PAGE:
Looking at the historical circumstances in which modern insurance emerges, a number of scholars have emphasised its colonial legacy (Baucom, 2001 and 2005; Borscheid, 2012; Rupprecht, 2007), connected to forms of financial governance beyond the state (Baker, 2010; Defert, 1991; Ericson and Doyle, 2004; Ewald, 1991 and 2019), and its development as a technology of managed risk (Knight, 1912; Lazzarato, 2015; Lobo-Guerrero, 2011 and 2016). Others have emphasised the particular imaginaries insurance is contingent on, inciting self-conscious attitudes of the self-insured subject towards risk, reserve funding and management for potential losses (Baker and Simon, 2002: 8). While insurance as a financial system has roots deep in the violent history of slavery, which arguably could be interpreted as an example par excellence of Foucauldian biopower (Baucom, 2005; Defert, 1991; Ewald, 1991 and 2019; Lobo-Guerrero, 2011), the more recent forms of practice effected by the independent Tanzanian nascent welfare state, in the form of social insurance (and particular pension savings), could also be understood as the localised continuation of the same governmentalising apparatus.
While insurance as a technology of risk management and financial governance has become embedded in life in the ‘global north’, life in Africa is often lived uninsured, within crumbling formal infrastructure systems, where only a small percentage is enrolled in a social security scheme (van Ginneken, 1999). State-supported social insurance is often aimed at the formal private sector and for public and civil servants, but the insurance market is slowly expanding to include also the informally employed majority.
Yet when formal institutions do not hold, were never in place or perhaps ‘failed’ to eclipse the totality of life, its double stepped in. The ‘absent presence’ of formal physical and bureaucratic infrastructures gives life to various ‘instructures’ (De Boeck and Baloji, 2016: 109) that become operational in the inoperability of its formal twin. ‘Doing it for the connections’, then, as Yahya put it, is what that absent presence of infrastructure incites when the connections that should be ‘in place’ prove inoperative and people search for ‘insurance’ elsewhere.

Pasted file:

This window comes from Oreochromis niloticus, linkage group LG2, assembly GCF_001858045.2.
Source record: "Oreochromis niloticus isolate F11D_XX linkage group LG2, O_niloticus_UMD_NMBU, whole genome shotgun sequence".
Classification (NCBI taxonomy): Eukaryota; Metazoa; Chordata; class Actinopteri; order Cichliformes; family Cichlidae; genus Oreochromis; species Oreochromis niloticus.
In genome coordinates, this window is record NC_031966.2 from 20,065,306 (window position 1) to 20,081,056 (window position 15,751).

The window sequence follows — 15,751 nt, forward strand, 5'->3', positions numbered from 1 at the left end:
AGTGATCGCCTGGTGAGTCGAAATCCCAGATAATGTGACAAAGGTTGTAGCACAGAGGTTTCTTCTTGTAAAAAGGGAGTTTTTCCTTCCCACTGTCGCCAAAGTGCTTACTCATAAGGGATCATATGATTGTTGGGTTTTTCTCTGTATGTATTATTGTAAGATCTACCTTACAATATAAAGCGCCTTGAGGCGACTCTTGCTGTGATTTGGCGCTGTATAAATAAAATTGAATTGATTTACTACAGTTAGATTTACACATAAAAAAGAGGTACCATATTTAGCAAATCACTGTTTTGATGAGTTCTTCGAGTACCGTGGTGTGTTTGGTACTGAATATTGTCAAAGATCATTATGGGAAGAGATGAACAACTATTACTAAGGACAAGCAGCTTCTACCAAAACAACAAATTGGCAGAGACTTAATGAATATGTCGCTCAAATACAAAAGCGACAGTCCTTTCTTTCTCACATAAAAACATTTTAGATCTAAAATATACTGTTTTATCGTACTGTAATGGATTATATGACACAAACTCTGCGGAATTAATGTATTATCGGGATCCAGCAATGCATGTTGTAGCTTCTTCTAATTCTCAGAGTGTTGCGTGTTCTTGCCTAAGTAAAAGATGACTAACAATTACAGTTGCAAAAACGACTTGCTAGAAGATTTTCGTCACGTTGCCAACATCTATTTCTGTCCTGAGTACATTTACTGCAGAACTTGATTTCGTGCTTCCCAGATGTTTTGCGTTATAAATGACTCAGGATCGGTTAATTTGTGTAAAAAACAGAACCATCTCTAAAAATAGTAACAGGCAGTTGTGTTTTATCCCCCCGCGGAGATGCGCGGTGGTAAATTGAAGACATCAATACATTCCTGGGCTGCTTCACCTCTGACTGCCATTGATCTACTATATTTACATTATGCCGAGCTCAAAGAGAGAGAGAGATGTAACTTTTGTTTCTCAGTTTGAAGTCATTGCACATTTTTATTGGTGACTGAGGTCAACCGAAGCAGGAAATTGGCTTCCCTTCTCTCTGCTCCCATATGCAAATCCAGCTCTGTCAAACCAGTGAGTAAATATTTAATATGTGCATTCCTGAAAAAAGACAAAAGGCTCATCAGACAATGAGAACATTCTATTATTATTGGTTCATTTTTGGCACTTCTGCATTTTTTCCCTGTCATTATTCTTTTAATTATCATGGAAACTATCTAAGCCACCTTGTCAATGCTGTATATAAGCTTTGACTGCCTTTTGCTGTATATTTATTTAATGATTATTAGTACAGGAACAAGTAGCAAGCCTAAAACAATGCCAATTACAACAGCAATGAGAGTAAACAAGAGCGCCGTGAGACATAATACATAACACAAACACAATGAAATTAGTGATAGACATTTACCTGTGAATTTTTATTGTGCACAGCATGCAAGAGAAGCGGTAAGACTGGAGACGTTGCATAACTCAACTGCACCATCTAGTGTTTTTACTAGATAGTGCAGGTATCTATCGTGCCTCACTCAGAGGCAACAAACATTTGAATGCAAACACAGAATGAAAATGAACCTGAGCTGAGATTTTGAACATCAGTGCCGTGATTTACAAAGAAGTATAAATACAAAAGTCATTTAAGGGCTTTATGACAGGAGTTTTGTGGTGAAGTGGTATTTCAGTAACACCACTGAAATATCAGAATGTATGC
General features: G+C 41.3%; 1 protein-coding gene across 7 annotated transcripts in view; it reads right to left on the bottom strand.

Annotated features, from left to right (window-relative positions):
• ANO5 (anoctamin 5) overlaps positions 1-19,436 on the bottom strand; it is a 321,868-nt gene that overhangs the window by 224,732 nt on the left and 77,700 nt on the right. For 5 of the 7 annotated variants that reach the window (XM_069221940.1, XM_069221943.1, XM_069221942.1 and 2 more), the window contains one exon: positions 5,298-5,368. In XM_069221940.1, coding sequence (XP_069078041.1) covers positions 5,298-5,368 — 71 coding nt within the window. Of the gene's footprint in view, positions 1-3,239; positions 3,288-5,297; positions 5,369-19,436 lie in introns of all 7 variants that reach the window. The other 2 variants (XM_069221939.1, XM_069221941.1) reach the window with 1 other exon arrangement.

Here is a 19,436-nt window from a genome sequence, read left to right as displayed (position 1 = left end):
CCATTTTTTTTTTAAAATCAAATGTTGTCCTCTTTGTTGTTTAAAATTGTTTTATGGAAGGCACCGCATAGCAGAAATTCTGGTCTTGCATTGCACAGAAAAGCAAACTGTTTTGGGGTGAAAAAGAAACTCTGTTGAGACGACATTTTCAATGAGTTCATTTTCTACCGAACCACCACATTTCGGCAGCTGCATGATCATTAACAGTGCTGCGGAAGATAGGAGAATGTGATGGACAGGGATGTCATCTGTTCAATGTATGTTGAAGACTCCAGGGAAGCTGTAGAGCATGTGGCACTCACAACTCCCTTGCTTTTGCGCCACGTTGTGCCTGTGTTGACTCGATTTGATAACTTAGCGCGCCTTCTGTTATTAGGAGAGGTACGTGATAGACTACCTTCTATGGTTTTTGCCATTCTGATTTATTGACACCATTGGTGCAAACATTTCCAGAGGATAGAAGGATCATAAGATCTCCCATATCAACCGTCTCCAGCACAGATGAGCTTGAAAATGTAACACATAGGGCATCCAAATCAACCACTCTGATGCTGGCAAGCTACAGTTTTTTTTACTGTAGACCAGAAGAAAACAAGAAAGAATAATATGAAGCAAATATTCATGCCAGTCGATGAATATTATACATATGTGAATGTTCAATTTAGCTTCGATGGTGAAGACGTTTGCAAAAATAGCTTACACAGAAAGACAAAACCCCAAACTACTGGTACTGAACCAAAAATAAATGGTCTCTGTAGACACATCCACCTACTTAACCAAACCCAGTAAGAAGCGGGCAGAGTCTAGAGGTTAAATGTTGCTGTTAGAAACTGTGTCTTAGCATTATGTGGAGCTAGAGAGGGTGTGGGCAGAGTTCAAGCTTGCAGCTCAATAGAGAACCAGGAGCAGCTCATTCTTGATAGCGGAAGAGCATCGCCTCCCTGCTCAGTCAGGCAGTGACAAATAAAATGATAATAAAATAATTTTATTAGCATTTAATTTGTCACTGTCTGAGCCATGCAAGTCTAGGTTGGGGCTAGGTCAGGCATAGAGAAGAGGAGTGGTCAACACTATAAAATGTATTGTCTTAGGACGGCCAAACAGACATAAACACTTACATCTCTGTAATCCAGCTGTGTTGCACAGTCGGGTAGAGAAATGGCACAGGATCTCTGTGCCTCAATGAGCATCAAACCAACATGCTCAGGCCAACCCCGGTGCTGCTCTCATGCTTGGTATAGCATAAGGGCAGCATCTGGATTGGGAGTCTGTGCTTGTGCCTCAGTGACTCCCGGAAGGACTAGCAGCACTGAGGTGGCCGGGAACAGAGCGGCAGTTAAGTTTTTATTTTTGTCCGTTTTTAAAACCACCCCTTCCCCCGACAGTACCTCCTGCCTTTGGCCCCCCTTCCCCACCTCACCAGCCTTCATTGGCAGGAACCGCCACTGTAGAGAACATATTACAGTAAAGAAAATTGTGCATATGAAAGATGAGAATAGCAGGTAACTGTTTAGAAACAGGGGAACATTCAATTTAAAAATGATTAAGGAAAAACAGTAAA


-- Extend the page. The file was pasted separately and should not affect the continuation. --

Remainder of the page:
When this study set out, in spring 2016, the money, the pension savings invested – allegedly in order to hedge against market volatility and to promote socio-economic development – was highly restricted, and benefits were not always paid out to the members in a timely manner. Together with a general downturn in the Tanzanian economy, money seemed to be unusually short in Dar es Salaam.
Infrastructure's tripartite structure
I have so far introduced some of the key concepts central to my study that illustrates how insurance is a practised infrastructure enacted by different actors in the city, where the notion of risk might have multiple meanings and be negotiated on different levels and timescales. In the following section I will outline the general methodological question this chapter asks: On what terms is it possible to study simultaneously how the city connects a financial infrastructure (the fund), a material form (bridge) and the social life of insurance?
Studying risky futures in Dar es Salaam requires a different theoretical lens and methodology from that used to study the enclosed community residential quarter. My work is located in a ‘relational force field’ (Simone and Pieterse, 2017: xii) between a bridge, a social security fund and the notion of ‘insurance’, embedded within the legacy of anthropological research, which allows for the making-sense of data of different kinds. Attending to ‘relational ontologies’ (Benjamin, 2015; Pieterse, 2014) and ‘urbane scholarships’ (Macamo, 2018) as ways of understanding contemporary urban practices, however, is not a theoretical imposition but the very condition for being attuned to the field and surrendering to the world of empirical knowledge. Though admittedly everything is potentially relational, contingent and interactive, urban environments are also indisputably volatile and unequal, spatially and socially set within a history of colonial subjugation and resistance, still often governed by documents and declarations that proliferate historical inequalities. This chapter neither understates these structural inequalities nor champions endless chains of association, but argues instead for taking serious social, financial, temporal and spatial relations.
Given the complexity of the field, it can be both a methodological frustration and a conceptual difficulty to, in the words of Marilyn Strathern (1996), ‘cut the network’ – to delineate where the field begins and where it ends, and further, to decide and argue for what information is important to engage in and to relay, and what information is irrelevant and better kept out.